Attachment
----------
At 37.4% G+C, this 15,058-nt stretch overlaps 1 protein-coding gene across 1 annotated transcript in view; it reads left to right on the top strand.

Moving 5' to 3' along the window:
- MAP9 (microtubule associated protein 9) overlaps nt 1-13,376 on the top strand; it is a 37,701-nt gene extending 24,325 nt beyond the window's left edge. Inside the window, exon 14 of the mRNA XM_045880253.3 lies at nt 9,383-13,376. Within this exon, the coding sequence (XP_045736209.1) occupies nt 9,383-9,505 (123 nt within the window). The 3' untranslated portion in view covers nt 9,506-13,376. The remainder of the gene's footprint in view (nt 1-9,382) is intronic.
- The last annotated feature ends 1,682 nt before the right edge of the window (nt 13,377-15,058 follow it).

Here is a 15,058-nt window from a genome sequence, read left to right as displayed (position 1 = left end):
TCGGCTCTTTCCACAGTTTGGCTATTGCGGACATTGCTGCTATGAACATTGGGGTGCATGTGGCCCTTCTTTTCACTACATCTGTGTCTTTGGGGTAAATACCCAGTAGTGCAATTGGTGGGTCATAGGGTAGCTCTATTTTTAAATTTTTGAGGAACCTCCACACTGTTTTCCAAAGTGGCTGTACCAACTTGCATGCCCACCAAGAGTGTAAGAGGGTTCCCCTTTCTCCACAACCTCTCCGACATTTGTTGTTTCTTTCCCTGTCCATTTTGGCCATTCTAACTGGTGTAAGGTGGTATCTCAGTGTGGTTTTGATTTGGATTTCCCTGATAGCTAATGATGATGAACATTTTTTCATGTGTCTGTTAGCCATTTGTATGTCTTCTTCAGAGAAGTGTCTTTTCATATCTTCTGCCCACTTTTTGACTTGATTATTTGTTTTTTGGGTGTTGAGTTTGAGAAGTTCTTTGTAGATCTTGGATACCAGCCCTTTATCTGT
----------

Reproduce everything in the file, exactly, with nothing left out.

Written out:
At 37.4% G+C, this 15,058-nt stretch overlaps 1 protein-coding gene across 1 annotated transcript in view; it reads left to right on the top strand.

Moving 5' to 3' along the window:
- MAP9 (microtubule associated protein 9) overlaps nt 1-13,376 on the top strand; it is a 37,701-nt gene extending 24,325 nt beyond the window's left edge. Inside the window, exon 14 of the mRNA XM_045880253.3 lies at nt 9,383-13,376. Within this exon, the coding sequence (XP_045736209.1) occupies nt 9,383-9,505 (123 nt within the window). The 3' untranslated portion in view covers nt 9,506-13,376. The remainder of the gene's footprint in view (nt 1-9,382) is intronic.
- The last annotated feature ends 1,682 nt before the right edge of the window (nt 13,377-15,058 follow it).

Here is a 15,058-nt window from a genome sequence, read left to right as displayed (position 1 = left end):
TCGGCTCTTTCCACAGTTTGGCTATTGCGGACATTGCTGCTATGAACATTGGGGTGCATGTGGCCCTTCTTTTCACTACATCTGTGTCTTTGGGGTAAATACCCAGTAGTGCAATTGGTGGGTCATAGGGTAGCTCTATTTTTAAATTTTTGAGGAACCTCCACACTGTTTTCCAAAGTGGCTGTACCAACTTGCATGCCCACCAAGAGTGTAAGAGGGTTCCCCTTTCTCCACAACCTCTCCGACATTTGTTGTTTCTTTCCCTGTCCATTTTGGCCATTCTAACTGGTGTAAGGTGGTATCTCAGTGTGGTTTTGATTTGGATTTCCCTGATAGCTAATGATGATGAACATTTTTTCATGTGTCTGTTAGCCATTTGTATGTCTTCTTCAGAGAAGTGTCTTTTCATATCTTCTGCCCACTTTTTGACTTGATTATTTGTTTTTTGGGTGTTGAGTTTGAGAAGTTCTTTGTAGATCTTGGATACCAGCCCTTTATCTGT